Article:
For Frank Spahn, the tax on medical devices that kicked in this year as part of President Obama’s health care law is proving to be a jobs killer.
Mr. Spahn, chief financial officer at Signus Medical in a suburb of Minneapolis, said by the end of this year he expects to have paid between $100,000 and $150,000 under the new tax — or roughly the salary of an employee in their sales division.
In fact, the company has laid off one person in sales.”It hurts an industry that was actually producing nice-paying jobs,” Mr. Spahn said Wednesday.
Small manufacturers and distributors of medical equipment are chafing under the new tax, saying they can no longer invest in their once-innovative firms and may resort to layoffs because of the 2.3 percent tax on everything from pacemakers to artificial joints.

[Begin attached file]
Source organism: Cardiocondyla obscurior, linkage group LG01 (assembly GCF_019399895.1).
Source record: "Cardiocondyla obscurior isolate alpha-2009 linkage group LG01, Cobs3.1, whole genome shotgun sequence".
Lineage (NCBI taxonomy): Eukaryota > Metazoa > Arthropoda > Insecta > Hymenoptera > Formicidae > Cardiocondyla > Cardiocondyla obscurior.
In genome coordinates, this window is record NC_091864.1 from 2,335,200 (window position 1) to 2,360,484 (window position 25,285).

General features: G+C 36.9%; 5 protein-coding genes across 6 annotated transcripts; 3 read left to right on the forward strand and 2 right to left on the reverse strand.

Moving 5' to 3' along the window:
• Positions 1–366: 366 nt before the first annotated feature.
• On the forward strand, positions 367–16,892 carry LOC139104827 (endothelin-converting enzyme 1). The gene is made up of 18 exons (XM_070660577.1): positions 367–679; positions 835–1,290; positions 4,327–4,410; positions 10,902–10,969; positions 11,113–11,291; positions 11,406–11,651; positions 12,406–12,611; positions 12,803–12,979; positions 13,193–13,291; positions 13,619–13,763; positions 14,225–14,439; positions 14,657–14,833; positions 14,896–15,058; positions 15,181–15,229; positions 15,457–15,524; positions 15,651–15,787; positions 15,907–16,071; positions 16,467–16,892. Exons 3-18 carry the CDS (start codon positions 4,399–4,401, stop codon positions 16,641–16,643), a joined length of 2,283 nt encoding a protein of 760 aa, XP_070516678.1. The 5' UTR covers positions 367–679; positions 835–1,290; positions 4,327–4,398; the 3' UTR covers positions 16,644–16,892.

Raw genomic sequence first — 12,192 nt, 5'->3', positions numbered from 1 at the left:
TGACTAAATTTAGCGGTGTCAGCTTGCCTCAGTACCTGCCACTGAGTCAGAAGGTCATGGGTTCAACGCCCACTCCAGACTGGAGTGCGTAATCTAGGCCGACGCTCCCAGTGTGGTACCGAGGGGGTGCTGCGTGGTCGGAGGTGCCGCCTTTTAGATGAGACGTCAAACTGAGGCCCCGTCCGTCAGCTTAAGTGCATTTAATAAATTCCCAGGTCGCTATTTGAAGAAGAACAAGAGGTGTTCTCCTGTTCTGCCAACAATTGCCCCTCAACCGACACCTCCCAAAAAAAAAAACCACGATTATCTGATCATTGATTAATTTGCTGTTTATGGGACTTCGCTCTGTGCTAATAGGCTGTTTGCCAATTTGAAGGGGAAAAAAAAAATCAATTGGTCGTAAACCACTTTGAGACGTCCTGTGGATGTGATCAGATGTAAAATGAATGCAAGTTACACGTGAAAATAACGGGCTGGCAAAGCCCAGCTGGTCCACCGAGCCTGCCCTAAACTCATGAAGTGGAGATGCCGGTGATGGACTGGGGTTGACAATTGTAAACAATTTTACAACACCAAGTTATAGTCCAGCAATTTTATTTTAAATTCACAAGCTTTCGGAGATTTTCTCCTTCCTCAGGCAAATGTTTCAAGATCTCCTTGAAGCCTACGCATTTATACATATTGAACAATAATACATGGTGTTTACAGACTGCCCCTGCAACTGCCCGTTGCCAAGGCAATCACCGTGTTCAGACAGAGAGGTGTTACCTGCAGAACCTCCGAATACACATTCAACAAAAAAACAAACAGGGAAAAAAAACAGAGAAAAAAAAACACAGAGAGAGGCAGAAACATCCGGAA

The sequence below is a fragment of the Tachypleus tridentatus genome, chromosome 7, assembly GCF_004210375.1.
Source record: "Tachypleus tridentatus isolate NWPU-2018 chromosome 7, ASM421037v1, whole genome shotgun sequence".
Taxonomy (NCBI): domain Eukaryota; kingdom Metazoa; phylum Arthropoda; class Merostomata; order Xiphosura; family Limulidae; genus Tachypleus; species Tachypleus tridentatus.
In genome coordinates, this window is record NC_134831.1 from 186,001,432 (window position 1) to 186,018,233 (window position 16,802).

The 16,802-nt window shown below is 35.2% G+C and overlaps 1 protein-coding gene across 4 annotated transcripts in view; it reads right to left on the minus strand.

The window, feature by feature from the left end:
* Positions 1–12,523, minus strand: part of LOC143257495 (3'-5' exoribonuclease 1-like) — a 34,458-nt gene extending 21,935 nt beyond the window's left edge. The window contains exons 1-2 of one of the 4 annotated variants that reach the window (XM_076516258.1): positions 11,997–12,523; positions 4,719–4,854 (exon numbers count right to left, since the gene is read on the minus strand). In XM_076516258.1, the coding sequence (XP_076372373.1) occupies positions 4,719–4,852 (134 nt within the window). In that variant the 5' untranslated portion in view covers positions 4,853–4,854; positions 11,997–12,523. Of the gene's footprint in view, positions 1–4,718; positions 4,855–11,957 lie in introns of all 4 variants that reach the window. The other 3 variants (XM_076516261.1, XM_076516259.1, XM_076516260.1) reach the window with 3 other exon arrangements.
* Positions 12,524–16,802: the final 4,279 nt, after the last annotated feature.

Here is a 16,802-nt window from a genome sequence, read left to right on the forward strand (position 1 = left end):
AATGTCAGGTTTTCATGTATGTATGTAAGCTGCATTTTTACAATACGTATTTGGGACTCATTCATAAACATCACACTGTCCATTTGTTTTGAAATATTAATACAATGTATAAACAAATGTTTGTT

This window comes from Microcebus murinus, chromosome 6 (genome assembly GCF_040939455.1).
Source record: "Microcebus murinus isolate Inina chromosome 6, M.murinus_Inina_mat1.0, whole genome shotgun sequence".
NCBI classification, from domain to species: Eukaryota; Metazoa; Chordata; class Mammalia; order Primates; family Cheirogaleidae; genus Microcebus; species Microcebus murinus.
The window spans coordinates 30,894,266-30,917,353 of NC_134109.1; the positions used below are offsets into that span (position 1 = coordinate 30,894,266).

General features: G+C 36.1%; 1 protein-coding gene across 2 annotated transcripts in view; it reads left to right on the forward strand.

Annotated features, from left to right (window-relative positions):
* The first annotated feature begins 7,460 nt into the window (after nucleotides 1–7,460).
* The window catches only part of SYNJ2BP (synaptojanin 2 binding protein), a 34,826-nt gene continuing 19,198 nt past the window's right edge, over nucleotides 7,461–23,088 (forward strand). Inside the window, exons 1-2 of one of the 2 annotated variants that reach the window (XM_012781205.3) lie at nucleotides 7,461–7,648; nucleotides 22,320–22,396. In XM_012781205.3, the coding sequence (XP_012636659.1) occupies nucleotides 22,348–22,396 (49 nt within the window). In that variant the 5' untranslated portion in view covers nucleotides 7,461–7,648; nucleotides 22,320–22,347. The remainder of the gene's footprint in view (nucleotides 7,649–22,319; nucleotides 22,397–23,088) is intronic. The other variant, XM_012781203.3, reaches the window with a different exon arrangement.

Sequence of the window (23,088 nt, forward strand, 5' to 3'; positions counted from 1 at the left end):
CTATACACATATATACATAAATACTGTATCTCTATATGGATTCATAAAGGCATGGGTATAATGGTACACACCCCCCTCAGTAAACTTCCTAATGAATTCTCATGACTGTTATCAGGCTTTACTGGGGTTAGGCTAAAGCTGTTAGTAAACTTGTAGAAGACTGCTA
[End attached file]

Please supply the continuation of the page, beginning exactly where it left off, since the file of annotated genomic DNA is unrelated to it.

Now, lawmakers from both parties are looking for ways to ax the tax — just as they did two years ago when they repealed a business expensing requirement that was part of the health law, but which small businesses said created a paperwork nightmare.
Mr. Spahn said he was among company representatives who met with his congressional delegation, Democratic Sens. Al Franken and Amy Klobuchar and Republican Rep. Erik Paulsen, to air concerns about the tax.
The Senate late last month held a nonbinding vote to express opposition to the tax. The vote was 79-20, with 32 Democrats joining the chorus of lawmakers who want to eliminate the tax.
Mr. Franken and Ms. Klobuchar were among the Democrats voting to end the tax, and they have been particularly vocal in their opposition to the seemingly obscure revenue-raiser from Capitol Hill.
For Mr. Spahn, relief can’t come soon enough.
He said Signus is known for its spinal products and had about 20 employees at its peak but now has about 10. If nothing is done about the tax, he said, “It will decline even further.”